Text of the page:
Summoning Spring: Transporting Ourselves to Warmer Weather through the Records of Anne Bruce Haldeman

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Notes: The garden has been designed to create a picture as well as to provide a place for cutting. The outer borders form a frame work of perennials, whereas the inner beds (after the tulip display) are intended for annuals, so planned as to give color and flowers for cutting throughout the season.

Fill in spaces in edging with seed of Alyssum Carpet-of-Snow (1 oz) &  A. Lilac Queen (1/4 oz.) mixed & sown in shallow drills. In late fall or early spring sow seed of Nemophile just behind edging plants, with Shirley poppies. In outer borders, seed annual poppies (somnif.) single shell pink & peony-flowered, may be scattered among Iris for late bloom. Miniature, pom-pom, & single sahlia tubers should be planted as early as possible in spaces left by spring-blooming perennials. Place canary & pink snapdragons behind Nepeta. Plant Aquilegia & Chinese Delphinium thru-out borders: also Salvia farinacea & pitcheri for effect with asters & chrysanthemums.

 List of annuals:

Antirrhinum - pink & pale yellow     Chrysanthemum - Morning Star               Matricaria capensis

Single-Rainbow Asters                         Escholtzia - Chamois-rose                             Nemophila insignis

Centaurea americana                            Linaria - Fairy bouquet                                 Papaver - shirley mixed sommif. & peony

“ “ cyanus                                                Larkspur - pink, white, & purple                Scabiosa - lavender, pink, white & black 

-Taken from the 1936 drawing of the gardens of  Mrs. Eli Lilly (Sunset Lane, Indianapolis)



"Encountering Twentieth Century Women in The Filson’s Special Collections" Where: The Library at Oxmoor Farm When: March 25 @ 6pm Who: Free for members, $10 for non-members. For more info, go to:

When I complain about the weather people often reply, “But wait. You lived in Chicago...aren’t you used to this!?”

They’re not wrong. In fact, I grew up in an area where the lake-effect dropped 12+ inches of snow several times a month. So yes, by my Midwestern standards this winter was a cakewalk. But in reality? I’m just as ready as the next gal who wishes the ice gone and the green out.

I know I’m not alone in feeling that it’s always the last few weeks of winter that linger on and on, grating on our spring-ready souls. So, in the spirit of spring, let’s talk about flowers. And trees. Oh, And, while we’re at it, women—because March, for those of you not in the know, is Women’s History Month (

In preparation of my and Jennie Cole’s talk titled “Encountering Women in the 20th Century”,  I’ve been reading about landscape architect, Anne Bruce Haldeman. Anne Bruce (1903-1993) was one of Kentucky’s first female landscape architects. She was educated at Cambridge School of Architecture (later incorporated into Harvard University) where she met her future partner, Louise Leeland. Anne Bruce and Louise lived and worked together in Louisville until Louise’s death in 1956. Perhaps most notably known for her restoration work and advocacy with Farmington Historic Plantation (gardens and tool house), Anne Bruce also designed the gardens for My Old Kentucky Home.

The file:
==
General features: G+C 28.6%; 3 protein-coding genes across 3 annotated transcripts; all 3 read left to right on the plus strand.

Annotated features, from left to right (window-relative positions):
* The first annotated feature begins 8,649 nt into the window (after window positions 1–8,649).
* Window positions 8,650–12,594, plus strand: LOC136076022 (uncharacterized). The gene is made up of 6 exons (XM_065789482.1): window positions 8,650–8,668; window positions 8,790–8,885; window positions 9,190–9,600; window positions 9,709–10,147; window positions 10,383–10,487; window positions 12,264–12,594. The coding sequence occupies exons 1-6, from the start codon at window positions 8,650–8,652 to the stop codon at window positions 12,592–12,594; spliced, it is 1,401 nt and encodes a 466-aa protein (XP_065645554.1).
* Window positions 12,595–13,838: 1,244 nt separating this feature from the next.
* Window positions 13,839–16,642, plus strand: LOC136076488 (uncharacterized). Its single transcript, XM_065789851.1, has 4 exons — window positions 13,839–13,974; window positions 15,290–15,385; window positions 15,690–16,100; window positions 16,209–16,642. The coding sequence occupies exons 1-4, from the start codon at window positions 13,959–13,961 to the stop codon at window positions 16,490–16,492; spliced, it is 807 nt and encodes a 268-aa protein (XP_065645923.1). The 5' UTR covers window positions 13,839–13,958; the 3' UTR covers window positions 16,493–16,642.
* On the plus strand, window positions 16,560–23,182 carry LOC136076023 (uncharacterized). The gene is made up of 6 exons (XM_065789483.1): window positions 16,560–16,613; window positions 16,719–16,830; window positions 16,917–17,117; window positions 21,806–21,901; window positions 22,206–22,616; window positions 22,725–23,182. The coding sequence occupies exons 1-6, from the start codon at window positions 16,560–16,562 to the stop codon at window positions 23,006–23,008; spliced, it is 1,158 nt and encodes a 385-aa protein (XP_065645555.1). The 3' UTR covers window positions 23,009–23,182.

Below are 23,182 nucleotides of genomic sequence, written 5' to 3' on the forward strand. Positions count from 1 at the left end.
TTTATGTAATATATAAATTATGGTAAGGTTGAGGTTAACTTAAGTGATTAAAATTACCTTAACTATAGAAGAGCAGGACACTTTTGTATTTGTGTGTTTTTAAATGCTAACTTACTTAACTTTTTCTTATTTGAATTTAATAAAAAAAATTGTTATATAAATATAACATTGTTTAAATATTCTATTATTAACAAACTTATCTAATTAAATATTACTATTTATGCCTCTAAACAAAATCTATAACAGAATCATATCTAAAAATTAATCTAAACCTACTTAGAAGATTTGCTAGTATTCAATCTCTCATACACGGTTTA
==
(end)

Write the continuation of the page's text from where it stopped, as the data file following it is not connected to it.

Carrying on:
The Filson is fortunate to possess some of Anne Bruce’s designs and records, including the aforementioned projects as well as a unique set of index cards that document the firm’s various research, including: landscape (plants, trees, bulbs, etc) and library indexes as well as business contacts. It is from these cards that I hope to provide some springtime vibrations that’ll tide you over until the warmer weather arrives for good (I also recommend Googling the above list of annuals. You won't regret it...).


Bizarre tulips, Darwin tulips, Parrot tulips!

Looking through 'Drawer 1' of Anne Bruce's index cards (Mss. AR H159 38) I was immediately struck by the mix of the scientific and the subjective used to describe the various trees, flowers and shrubbery. For example, part of Anne Bruce's entry for the Cornus Flordia (or, the Flowering Dogwood as it is more commonly known) is described as "the perfect tree" and the Abies Balsamea (Balsam Fir) is "Not first class". She is more straightforward in her description of the Larix Europaea (European Larch) "Long lived and better for dry land".

Another card, this one for the Galanthus nivalis (Common Snowdop), tells us that the flower is "Drooping" and with "three petals, white". The card goes on to tell us that the flower blooms in Late February and March. Did you just read that, folks? FLOWERS. REAL ONES. IN FEBRUARY! Okay, okay. I realize that, as of two weeks ago, we had eight inches of snow on the ground but still! The prospect of early spring flowers is enough to brighten my day--and hopefully yours, too.

Johna Ebling

Johna Ebling is an Associate Curator of Collections and Exhibits Manager. She studied Journalism and English at Ball State University and earned her master’s degree in Library and Information Science from the University of Illinois at Urbana-Champaign. When she isn’t orchestrating an exhibit or engaging in public outreach, Johna is working with the Filson’s architectural holdings. When away from The Filson, Johna enjoys reading, cooking and spending time with her Chihuahua, husband and friends.

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